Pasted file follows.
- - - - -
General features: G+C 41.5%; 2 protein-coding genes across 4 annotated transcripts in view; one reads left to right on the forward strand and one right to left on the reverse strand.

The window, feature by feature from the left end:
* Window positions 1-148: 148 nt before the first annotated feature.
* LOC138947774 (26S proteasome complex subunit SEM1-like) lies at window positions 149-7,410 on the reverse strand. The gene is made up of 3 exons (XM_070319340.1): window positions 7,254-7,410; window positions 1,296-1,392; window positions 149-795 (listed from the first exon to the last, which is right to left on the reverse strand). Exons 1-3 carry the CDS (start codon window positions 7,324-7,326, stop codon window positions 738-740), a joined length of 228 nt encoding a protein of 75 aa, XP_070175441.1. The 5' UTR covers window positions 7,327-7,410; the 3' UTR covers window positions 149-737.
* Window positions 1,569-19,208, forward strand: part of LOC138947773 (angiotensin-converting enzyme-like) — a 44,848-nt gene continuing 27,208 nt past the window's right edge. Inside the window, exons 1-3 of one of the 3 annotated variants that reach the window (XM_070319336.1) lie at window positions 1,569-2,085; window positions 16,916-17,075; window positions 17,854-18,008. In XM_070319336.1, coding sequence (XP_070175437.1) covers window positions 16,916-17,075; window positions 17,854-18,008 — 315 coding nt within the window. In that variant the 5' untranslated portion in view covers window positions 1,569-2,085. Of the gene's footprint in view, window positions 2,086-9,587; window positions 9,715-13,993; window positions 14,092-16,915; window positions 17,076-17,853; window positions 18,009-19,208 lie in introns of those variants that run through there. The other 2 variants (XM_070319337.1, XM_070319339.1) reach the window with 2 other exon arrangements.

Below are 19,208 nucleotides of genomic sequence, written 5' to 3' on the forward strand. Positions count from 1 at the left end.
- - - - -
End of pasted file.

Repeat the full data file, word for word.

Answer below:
General features: G+C 41.5%; 2 protein-coding genes across 4 annotated transcripts in view; one reads left to right on the forward strand and one right to left on the reverse strand.

The window, feature by feature from the left end:
* Window positions 1-148: 148 nt before the first annotated feature.
* LOC138947774 (26S proteasome complex subunit SEM1-like) lies at window positions 149-7,410 on the reverse strand. The gene is made up of 3 exons (XM_070319340.1): window positions 7,254-7,410; window positions 1,296-1,392; window positions 149-795 (listed from the first exon to the last, which is right to left on the reverse strand). Exons 1-3 carry the CDS (start codon window positions 7,324-7,326, stop codon window positions 738-740), a joined length of 228 nt encoding a protein of 75 aa, XP_070175441.1. The 5' UTR covers window positions 7,327-7,410; the 3' UTR covers window positions 149-737.
* Window positions 1,569-19,208, forward strand: part of LOC138947773 (angiotensin-converting enzyme-like) — a 44,848-nt gene continuing 27,208 nt past the window's right edge. Inside the window, exons 1-3 of one of the 3 annotated variants that reach the window (XM_070319336.1) lie at window positions 1,569-2,085; window positions 16,916-17,075; window positions 17,854-18,008. In XM_070319336.1, coding sequence (XP_070175437.1) covers window positions 16,916-17,075; window positions 17,854-18,008 — 315 coding nt within the window. In that variant the 5' untranslated portion in view covers window positions 1,569-2,085. Of the gene's footprint in view, window positions 2,086-9,587; window positions 9,715-13,993; window positions 14,092-16,915; window positions 17,076-17,853; window positions 18,009-19,208 lie in introns of those variants that run through there. The other 2 variants (XM_070319337.1, XM_070319339.1) reach the window with 2 other exon arrangements.

Below are 19,208 nucleotides of genomic sequence, written 5' to 3' on the forward strand. Positions count from 1 at the left end.